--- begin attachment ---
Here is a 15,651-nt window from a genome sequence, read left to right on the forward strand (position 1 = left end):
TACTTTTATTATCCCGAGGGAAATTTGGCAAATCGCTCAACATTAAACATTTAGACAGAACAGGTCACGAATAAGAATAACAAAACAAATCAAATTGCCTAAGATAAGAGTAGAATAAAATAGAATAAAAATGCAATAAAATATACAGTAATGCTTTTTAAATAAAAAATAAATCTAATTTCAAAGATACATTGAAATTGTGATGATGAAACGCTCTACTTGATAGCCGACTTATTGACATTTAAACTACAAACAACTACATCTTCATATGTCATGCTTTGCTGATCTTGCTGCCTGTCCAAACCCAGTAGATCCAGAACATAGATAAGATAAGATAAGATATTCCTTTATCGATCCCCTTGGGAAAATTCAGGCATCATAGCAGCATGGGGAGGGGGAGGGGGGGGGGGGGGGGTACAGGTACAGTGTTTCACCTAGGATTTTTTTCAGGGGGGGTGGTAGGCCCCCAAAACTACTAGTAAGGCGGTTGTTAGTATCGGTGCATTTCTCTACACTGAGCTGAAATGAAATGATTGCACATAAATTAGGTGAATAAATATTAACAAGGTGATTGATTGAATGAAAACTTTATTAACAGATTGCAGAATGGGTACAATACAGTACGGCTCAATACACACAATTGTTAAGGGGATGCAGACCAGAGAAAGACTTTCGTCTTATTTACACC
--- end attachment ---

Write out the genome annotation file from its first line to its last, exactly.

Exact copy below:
Here is a 15,651-nt window from a genome sequence, read left to right on the forward strand (position 1 = left end):
TACTTTTATTATCCCGAGGGAAATTTGGCAAATCGCTCAACATTAAACATTTAGACAGAACAGGTCACGAATAAGAATAACAAAACAAATCAAATTGCCTAAGATAAGAGTAGAATAAAATAGAATAAAAATGCAATAAAATATACAGTAATGCTTTTTAAATAAAAAATAAATCTAATTTCAAAGATACATTGAAATTGTGATGATGAAACGCTCTACTTGATAGCCGACTTATTGACATTTAAACTACAAACAACTACATCTTCATATGTCATGCTTTGCTGATCTTGCTGCCTGTCCAAACCCAGTAGATCCAGAACATAGATAAGATAAGATAAGATATTCCTTTATCGATCCCCTTGGGAAAATTCAGGCATCATAGCAGCATGGGGAGGGGGAGGGGGGGGGGGGGGGGTACAGGTACAGTGTTTCACCTAGGATTTTTTTCAGGGGGGGTGGTAGGCCCCCAAAACTACTAGTAAGGCGGTTGTTAGTATCGGTGCATTTCTCTACACTGAGCTGAAATGAAATGATTGCACATAAATTAGGTGAATAAATATTAACAAGGTGATTGATTGAATGAAAACTTTATTAACAGATTGCAGAATGGGTACAATACAGTACGGCTCAATACACACAATTGTTAAGGGGATGCAGACCAGAGAAAGACTTTCGTCTTATTTACACC